CPU 2117

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AMD had a bad first quarter. They went from a $160 million loss in Q4 to a $360 million loss in Q1. While an increased loss was expected, this was somewhat bigger than expected.

90% of that increased loss was due to the CPU business. This was because people (most notably Dell) got increasingly tired of buying old stuff, and AMD made hardly any new stuff. So they sold roughly 15% fewer CPUs last quarter, as opposed to a “normal” seasonal drop of 5-10%.

You might say, “Well, won’t things get better next quarter when AMD will have lots of new stuff available?” Uhhh, no. I’m not predicting that, AMD is. They expect revenues to drop a bit more next quarter, another 5-10%.

It doesn’t take a rocket scientist to figure out that AMD isn’t going to make all too much new stuff next quarter, and what extra money they might get from the new stuff will be more than offset by fewer sales/lower prices on the old stuff.

Combine that with an extra cost for laying off 10% of the staff, and AMD will lose more money next quarter, probably somewhere in the range of $400 million.

Matters will probably improve somewhat later in the year, but again, not even the AMD execs are promising a true breakeven any time soon. 45nm chips are now supposed to show up in Q4, but even if they’re good, the production numbers will be small.

Since AMD has no prospects of making any money soon, the tactics for the next few months appears to be 1) reducing costs and 2) selling assets.

Layoffs are one way to reduce costs, though anticipated savings are only expected to be $250 million a year, less severance charges. That’s only a small fraction of what’s needed.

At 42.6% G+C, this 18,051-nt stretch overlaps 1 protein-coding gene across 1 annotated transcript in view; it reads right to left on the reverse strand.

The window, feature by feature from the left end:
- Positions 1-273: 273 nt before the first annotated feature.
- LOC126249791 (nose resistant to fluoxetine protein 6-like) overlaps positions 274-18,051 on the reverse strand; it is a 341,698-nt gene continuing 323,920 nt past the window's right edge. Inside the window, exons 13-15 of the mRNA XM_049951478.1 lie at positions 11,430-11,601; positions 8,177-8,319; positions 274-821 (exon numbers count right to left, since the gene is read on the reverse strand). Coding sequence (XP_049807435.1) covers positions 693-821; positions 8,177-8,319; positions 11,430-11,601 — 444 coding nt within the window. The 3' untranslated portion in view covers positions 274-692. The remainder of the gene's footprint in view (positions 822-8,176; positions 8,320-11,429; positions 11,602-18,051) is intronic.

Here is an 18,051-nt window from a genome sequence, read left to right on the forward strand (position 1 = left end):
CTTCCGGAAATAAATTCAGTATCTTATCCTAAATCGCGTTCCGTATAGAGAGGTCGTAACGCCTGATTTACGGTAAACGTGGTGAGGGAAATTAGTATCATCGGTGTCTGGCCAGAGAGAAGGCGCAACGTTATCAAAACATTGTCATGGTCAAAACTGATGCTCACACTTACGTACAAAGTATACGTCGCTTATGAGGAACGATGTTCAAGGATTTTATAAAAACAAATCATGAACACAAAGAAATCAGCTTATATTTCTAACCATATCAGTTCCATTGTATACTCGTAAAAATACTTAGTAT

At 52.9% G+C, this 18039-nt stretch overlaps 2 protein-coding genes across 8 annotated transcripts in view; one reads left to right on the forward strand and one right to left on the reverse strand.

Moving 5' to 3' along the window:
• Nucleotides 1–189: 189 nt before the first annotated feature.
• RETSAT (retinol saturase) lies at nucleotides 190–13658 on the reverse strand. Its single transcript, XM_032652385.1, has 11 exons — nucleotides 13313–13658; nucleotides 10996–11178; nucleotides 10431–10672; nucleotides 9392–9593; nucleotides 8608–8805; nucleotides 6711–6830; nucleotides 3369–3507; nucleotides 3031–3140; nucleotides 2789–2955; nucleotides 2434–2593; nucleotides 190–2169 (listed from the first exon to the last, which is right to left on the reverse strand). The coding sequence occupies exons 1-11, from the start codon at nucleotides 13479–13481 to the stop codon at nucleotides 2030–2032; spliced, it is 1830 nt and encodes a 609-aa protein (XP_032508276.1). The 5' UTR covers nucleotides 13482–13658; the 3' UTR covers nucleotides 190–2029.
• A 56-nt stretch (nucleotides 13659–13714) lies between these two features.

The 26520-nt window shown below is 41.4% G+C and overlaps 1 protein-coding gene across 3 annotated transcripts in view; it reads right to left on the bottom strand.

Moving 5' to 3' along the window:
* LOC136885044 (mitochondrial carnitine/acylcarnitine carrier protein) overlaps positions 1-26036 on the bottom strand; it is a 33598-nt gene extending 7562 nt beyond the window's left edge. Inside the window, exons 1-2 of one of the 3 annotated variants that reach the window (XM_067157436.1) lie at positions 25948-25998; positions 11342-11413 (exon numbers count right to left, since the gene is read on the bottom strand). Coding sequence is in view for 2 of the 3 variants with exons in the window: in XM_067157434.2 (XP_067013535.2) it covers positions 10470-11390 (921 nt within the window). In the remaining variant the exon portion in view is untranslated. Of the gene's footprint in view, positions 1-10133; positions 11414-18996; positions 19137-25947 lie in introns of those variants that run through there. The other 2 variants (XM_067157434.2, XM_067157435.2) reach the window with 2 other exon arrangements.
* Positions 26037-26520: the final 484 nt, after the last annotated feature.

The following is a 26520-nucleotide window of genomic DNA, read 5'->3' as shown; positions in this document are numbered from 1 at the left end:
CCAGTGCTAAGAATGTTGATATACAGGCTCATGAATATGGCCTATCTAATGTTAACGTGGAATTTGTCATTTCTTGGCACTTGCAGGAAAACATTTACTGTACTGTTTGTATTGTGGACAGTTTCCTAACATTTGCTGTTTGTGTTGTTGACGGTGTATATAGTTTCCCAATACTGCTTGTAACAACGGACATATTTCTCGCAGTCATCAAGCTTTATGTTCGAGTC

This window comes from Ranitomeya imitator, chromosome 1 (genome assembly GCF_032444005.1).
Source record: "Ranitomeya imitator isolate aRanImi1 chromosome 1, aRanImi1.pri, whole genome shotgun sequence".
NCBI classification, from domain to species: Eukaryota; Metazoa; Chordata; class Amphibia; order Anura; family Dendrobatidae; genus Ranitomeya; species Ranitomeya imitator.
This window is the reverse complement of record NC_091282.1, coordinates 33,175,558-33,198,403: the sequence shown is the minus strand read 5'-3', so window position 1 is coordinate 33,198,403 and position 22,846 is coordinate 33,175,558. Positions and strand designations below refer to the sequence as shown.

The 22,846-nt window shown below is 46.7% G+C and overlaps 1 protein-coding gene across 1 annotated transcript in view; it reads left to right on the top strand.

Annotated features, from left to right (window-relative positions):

They practically put the consumer electronics unit from the former ATI up for sale at the conference call. Unfortunately, given its experiences with buying ATI and selling Spansion, AMD has the bad habit of buying high and selling low.

Non-fab properties are available for sale/leaseback, and AMD is dropping bigger and bigger hints that it would like to do something like that with its fabs, too.

However, while sale/leaseback can get you short-term cash, in the long-term, it raises AMD’s costs because now they have to pay rent on the properties.

At least sale/leaseback on the non-fab properties shouldn’t be too hard to arrange when needed. The fabs appear to be a different story. AMD’s “asset lite/asset smart” strategy appears to be “find somebody who’ll buy a minority stake in our fabs.” It also appears that despite a year of looking, they haven’t found any takers.

We could go on and on but one fact has become blindingly obvious: this company can bumble along hand-to-mouth for a while, but eventually, they’re going to have to be bailed out, one way or another. This company is not going to be able to recover on its own. Period.

There are lots and lots of ways AMD could be bailed out. How likely is this to happen? We don’t have a clue, and it’s not just a matter of AMD secrecy, I doubt even Hector has much more of one. The long-term fate of AMD is out of AMD’s hands: it’s going to be in the hands of judges, politicians, financiers and economic conditions, most likely in some wildly variating combination of all the above.

For the meantime, one can only say the following:

  • Anyone who says AMD is sure to recover is a fool. This company could die.
  • Anyone who says AMD is sure to die is just as much a fool. This company could live.
  • If a decisive thumbs up or down happens, it will happen quickly, and we will almost certainly be blindsided by it.

    Ed


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